Students practice regularly for different types of severe weather conditions.If weather conditions pose a potential hazard to students, school officials may dismiss students early, delay the opening of schools or close schools for the day. If conditions require the closing or delayed opening of schools, decisions are usually made by 5 a.m. A delayed opening permits buses to operate under safer conditions after traffic has diminished and roads are salted and/or cleared. Buses run routes one or two hours later than scheduled.
If there is a one-hour delayed opening, morning prekindergarten classes start one hour late. If schools open two hours late, morning prekindergarten classes are canceled. If it is necessary to close schools during the day, CCPS attempts to make an announcement by 10:30 a.m. Morning prekindergarten students will remain at school, be served a lunch (cost to be reimbursed by parents) and will ride the bus or walk home at the scheduled dismissal time.
Afternoon and evening meetings and activities are canceled if schools close early, or are closed for the day. If hazardous weather is predicted for later in the evening, afternoon activities may be allowed and evening activities may be canceled. Afternoon activities are those that end by 6 p.m. Evening activities begin at 6 p.m. or later.
Once notified of a closing or delay decision, the Communications Department works to notify the school community immediately. In addition to contacting local media, information is sent via email to parents with email addresses on file with CCPS, text messages for anyone who has opted in for the service, Facebook, Twitter, the 24-hour information line, the Charles County Public Schools website, and the Citizens Notification System (CNS).
Decisions are made by 5 a.m.; however, depending on the circumstances, decisions could be made earlier or changed later in the day. No notification is made if schools are operating on a normal schedule. There is a daily operating status in the upper right-hand corner of the website.
Drills and education
All students participate in drills throughout the school year including fire, evacuation, reverse evacuation, severe weather (drop, cover and hold), lockdown, shelter-in-place and special needs.
Accidents and emergencies are unpredictable, but CCPS trains its employees to respond calmly and immediately. Staff responds to a medical emergency involving staff or students by evaluating the situation to determine what assistance is needed. Students are kept away from the area.
Each school has a school nurse who assists when needed and will begin first aid until paramedics arrive. If the emergency involves a student, a staff member gathers the student information, and someone remains with the student even if they are taken to the hospital.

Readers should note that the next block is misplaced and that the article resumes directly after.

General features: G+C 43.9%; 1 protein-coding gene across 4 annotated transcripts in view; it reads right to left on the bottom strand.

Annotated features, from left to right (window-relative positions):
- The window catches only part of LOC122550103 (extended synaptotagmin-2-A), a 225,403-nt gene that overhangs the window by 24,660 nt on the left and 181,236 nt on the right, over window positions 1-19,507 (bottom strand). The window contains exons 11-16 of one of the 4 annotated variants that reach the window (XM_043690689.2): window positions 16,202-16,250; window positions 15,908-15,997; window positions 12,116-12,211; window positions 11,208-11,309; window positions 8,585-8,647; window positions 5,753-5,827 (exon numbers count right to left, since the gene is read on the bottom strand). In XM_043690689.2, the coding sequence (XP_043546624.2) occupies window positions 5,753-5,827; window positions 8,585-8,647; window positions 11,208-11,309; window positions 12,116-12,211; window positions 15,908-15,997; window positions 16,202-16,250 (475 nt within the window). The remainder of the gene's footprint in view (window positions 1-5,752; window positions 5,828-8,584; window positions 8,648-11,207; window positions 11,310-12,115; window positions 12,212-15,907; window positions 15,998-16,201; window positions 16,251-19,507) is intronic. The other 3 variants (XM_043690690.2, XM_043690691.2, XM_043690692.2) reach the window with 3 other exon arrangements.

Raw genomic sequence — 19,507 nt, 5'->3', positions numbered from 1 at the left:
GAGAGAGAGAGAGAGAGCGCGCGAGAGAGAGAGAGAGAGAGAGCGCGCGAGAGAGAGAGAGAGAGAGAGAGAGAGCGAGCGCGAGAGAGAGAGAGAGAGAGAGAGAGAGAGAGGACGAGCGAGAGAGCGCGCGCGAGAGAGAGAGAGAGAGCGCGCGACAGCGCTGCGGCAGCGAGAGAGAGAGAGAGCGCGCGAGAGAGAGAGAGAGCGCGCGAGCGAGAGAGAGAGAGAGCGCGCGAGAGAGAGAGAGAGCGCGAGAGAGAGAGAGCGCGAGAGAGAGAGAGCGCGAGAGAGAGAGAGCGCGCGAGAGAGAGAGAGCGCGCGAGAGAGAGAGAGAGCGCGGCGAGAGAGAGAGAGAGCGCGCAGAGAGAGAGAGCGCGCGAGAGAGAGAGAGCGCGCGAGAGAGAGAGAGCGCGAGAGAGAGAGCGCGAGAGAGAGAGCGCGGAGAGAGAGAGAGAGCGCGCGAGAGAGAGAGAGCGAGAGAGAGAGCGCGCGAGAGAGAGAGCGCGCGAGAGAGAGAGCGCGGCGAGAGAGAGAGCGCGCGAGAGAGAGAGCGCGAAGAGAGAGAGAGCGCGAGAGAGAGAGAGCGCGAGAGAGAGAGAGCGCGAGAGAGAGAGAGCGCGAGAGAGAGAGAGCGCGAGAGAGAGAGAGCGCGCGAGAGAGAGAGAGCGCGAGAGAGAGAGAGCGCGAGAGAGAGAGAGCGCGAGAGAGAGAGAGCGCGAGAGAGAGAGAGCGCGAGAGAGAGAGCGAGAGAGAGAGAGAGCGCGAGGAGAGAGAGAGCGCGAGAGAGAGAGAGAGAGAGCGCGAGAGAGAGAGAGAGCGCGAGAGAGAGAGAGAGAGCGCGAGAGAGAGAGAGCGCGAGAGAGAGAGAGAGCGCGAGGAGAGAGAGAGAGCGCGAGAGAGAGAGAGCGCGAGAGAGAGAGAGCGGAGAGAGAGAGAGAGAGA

If your child is injured at school, the school administration will notify you. Staff will provide you with the type of illness and or injury as well as the medical care being administered. A staff member will accompany your child to any medical facility and wait until you or another emergency contact arrives before leaving.Please make sure your emergency contact information on file with your child’s school is up-to-date and that you have designated someone nearby to assist until you are able to join your child.
Crime Solvers allows residents to anonymously report information about crimes. Crime Solvers is community based and pays cash rewards for tips that lead to arrests and help solve crimes.
Students in every Charles County middle and high school can anonymously report crimes through a Student Crime Solvers program. Started in 2007, Student Crime Solvers allows students to keep their schools safe by anonymously reporting crimes or school violations. Like Crime Solvers, students can earn cash rewards for tips. The Board of Education endorses the program, which has helped solve hundreds of cases and paid students thousands in rewards.
Charles County Public Schools (CCPS) uses ScholarChip, a visitor management system that allows us to know who is in our schools. The system uses automated driver’s license scanning and has comprehensive, up-to-date sex offender information. The system helps schools better register visitors while maintaining a history of anyone who has checked-in or checked-out of the building.
Additionally, all visitors are required to show a photo identification prior to entering the building. This includes CCPS staff, who must show their employee photo identification badge. School staff also may ask the nature of the school visit prior to allowing a visitor to enter the building. Please be patient with school staff as they have been asked to verify the identity of all visitors. Visitor management is an extension of the school system’s work to secure the entrance to our schools.
CCPS Safety in Schools, a letter from Dr. Hill on 2/22/18